The vast majority of our clients are in the medical profession. As a result, we are very familiar with retirement planning for chiropractors.
Many chiropractors are in a unique situation. They have the ability to service a large quantity of patients and receive Medicare and insurance reimbursements for the services they provide. This often results in a very stable income that can grow over time.
Of course, chiropractors have the same common issues as other medical professionals. They also have typically higher staffing levels similar to dentists. With the high volume of patients they see, there is a need for much more administrative staff.
This article will examine the unique retirement situation that chiropractors are in. We will also discuss a few strategies that we’d like to implement for our chiropractors.
Let’s dive in:
A chiropractor is a healthcare professional who specializes in diagnosing and treating conditions related to the musculoskeletal system, particularly the spine. Chiropractors use non-invasive techniques and therapies to provide relief from pain, improve mobility, and enhance overall physical well-being. They focus on the principle that proper alignment of the spine and musculoskeletal structure promotes the body’s natural healing process.
During a typical visit, a chiropractor will conduct a thorough evaluation of the patient’s medical history, perform physical examinations, and may order diagnostic tests such as X-rays or MRI scans. Based on their findings, chiropractors develop personalized treatment plans that may involve spinal adjustments, manual manipulations, therapeutic exercises, stretching, and other modalities.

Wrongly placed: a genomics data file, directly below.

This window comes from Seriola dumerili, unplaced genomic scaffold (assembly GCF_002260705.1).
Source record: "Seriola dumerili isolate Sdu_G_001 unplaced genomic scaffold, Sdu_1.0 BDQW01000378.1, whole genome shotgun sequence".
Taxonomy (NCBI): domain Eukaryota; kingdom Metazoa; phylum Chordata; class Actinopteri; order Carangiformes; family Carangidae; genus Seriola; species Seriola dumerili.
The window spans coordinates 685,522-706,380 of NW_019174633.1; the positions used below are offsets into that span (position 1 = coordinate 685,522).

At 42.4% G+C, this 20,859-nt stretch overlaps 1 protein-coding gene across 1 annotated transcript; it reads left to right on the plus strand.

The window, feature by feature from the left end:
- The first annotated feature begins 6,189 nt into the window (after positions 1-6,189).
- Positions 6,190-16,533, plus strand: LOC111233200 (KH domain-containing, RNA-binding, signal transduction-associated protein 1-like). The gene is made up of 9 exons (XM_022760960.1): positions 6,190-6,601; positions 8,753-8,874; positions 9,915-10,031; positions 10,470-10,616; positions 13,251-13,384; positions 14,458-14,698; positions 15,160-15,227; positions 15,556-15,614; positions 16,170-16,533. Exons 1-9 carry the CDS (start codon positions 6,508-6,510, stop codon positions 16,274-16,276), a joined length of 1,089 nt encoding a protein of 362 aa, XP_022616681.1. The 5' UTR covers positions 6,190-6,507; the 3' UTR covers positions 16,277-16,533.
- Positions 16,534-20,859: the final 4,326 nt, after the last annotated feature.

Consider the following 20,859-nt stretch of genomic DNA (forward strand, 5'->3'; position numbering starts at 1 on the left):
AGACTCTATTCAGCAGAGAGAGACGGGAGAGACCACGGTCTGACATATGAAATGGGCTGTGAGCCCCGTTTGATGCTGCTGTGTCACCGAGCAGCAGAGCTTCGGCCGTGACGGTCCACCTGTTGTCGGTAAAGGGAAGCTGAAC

Chiropractors also provide guidance on lifestyle modifications, including posture correction, ergonomics, and exercise routines, to support long-term wellness. By addressing the root causes of pain and dysfunction, chiropractors aim to restore optimal functioning and help patients achieve a higher quality of life.
- 401(k) Plan
- Simplified Employee Pension (SEP) IRA
- Savings Incentive Match Plan for Employees (SIMPLE) IRA
- Cash Balance Plan
- Defined Benefit Plan
- Profit-Sharing Plan
- Roth IRA
- Mega Backdoor Roth
- Deferred Compensation Plan
- Individual Retirement Account (IRA)
- Money Purchase Plan
Retirement Planning for Chiropractors
One significant advantage of retirement plans, such as 401(k)s and IRAs, is the ability to grow investments on a tax-deferred basis. Contributions made to these plans are typically made with pre-tax dollars, meaning they are deducted from the individual’s taxable income in the year of contribution.
As a result, the contributions and any investment gains within the plan are not subject to taxes until they are withdrawn during retirement. This tax-deferred growth allows investments to compound over time, potentially leading to substantial growth and maximizing the accumulation of retirement savings.
Many retirement plans offer tax deductions for contributions made to the plan. Traditional 401(k)s and traditional IRAs, for example, allow individuals to deduct their contributions from their taxable income, effectively reducing their overall tax liability for the year of contribution.
This deduction lowers the individual’s taxable income, which can lead to immediate tax savings. The tax savings can then be reinvested into the retirement account, further enhancing the growth potential of the investments. It’s important to note that there are annual contribution limits and specific rules governing the deductibility of contributions, so individuals should consult with a tax advisor or review IRS guidelines for their specific situation.